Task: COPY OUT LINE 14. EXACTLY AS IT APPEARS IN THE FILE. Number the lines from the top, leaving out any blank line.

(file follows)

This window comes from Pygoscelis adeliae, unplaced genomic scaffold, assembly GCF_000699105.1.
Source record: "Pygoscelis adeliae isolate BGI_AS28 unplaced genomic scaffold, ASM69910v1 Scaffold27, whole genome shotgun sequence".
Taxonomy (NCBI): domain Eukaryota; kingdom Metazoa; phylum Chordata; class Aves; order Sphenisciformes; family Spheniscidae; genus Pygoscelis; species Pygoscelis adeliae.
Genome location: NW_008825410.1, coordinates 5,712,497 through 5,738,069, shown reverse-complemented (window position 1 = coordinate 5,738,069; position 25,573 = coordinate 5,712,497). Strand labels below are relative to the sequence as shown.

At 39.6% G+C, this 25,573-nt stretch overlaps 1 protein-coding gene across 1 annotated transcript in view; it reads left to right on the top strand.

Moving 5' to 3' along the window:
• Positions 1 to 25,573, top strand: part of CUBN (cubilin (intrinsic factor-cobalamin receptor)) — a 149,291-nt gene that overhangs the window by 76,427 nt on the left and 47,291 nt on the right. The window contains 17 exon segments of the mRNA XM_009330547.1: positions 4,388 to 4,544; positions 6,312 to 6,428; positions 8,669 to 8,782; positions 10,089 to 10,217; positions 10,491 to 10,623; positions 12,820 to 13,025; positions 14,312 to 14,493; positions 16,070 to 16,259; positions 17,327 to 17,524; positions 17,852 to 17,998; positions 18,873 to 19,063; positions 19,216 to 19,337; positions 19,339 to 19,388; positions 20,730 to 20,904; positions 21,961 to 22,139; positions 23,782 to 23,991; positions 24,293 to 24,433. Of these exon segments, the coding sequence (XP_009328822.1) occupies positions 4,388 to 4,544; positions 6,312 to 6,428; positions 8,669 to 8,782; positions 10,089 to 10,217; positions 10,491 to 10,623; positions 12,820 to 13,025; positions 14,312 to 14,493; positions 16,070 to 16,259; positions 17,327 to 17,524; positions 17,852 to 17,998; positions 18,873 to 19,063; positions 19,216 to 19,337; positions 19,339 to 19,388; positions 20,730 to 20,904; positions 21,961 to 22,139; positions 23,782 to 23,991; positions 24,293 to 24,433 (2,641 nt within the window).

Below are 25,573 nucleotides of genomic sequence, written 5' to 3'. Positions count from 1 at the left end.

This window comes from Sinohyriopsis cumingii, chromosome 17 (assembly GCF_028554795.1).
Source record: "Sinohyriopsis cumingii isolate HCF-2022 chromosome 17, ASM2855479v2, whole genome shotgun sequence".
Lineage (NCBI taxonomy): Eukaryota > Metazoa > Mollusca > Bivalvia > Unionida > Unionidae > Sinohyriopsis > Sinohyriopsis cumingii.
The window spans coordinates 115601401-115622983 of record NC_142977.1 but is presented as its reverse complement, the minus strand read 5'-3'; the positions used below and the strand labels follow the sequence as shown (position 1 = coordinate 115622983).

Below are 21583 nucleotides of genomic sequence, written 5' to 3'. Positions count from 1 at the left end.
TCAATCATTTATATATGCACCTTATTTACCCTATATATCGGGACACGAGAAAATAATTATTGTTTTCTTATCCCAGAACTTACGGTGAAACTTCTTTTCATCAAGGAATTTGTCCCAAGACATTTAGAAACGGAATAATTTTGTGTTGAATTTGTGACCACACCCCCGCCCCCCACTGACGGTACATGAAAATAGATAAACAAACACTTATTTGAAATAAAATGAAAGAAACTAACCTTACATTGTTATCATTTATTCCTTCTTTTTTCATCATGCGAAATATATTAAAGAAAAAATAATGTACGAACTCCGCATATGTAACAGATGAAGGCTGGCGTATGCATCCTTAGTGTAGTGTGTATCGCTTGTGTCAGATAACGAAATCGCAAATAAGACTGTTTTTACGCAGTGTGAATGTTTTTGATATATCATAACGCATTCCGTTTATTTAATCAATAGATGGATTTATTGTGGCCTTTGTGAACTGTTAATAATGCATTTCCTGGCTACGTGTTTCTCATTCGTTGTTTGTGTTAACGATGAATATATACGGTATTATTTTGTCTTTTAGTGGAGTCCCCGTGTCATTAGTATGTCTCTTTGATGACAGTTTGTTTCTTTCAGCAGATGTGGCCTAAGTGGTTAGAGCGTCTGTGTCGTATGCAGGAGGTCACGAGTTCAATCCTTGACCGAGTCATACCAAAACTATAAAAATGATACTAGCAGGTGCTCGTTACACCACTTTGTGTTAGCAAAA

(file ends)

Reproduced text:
TCAATCATTTATATATGCACCTTATTTACCCTATATATCGGGACACGAGAAAATAATTATTGTTTTCTTATCCCAGAACTTACGGTGAAACTTCTTTTCATCAAGGAATTTGTCCCAAGACATTTAGAAACGGAATAATTTTGTGTTGAATTTGTGACCACACCCCCGCCCCCCACTGACGGTACATGAAAATAGATAAACAAACACTTATTTGAAATAAAATGAAAGAAACTAACCTTACATTGTTATCATTTATTCCTTCTTTTTTCATCATGCGAAATATATTAAAGAAAAAATAATGTACGAACTCCGCATATGTAACAGATGAAGGCTGGCGTATGCATCCTTAGTGTAGTGTGTATCGCTTGTGTCAGATAACGAAATCGCAAATAAGACTGTTTTTACGCAGTGTGAATGTTTTTGATATATCATAACGCATTCCGTTTATTTAATCAATAGATGGATTTATTGTGGCCTTTGTGAACTGTTAATAATGCATTTCCTGGCTACGTGTTTCTCATTCGTTGTTTGTGTTAACGATGAATATATACGGTATTATTTTGTCTTTTAGTGGAGTCCCCGTGTCATTAGTATGTCTCTTTGATGACAGTTTGTTTCTTTCAGCAGATGTGGCCTAAGTGGTTAGAGCGTCTGTGTCGTATGCAGGAGGTCACGAGTTCAATCCTTGACCGAGTCATACCAAAACTATAAAAATGATACTAGCAGGTGCTCGTTACACCACTTTGTGTTAGCAAAA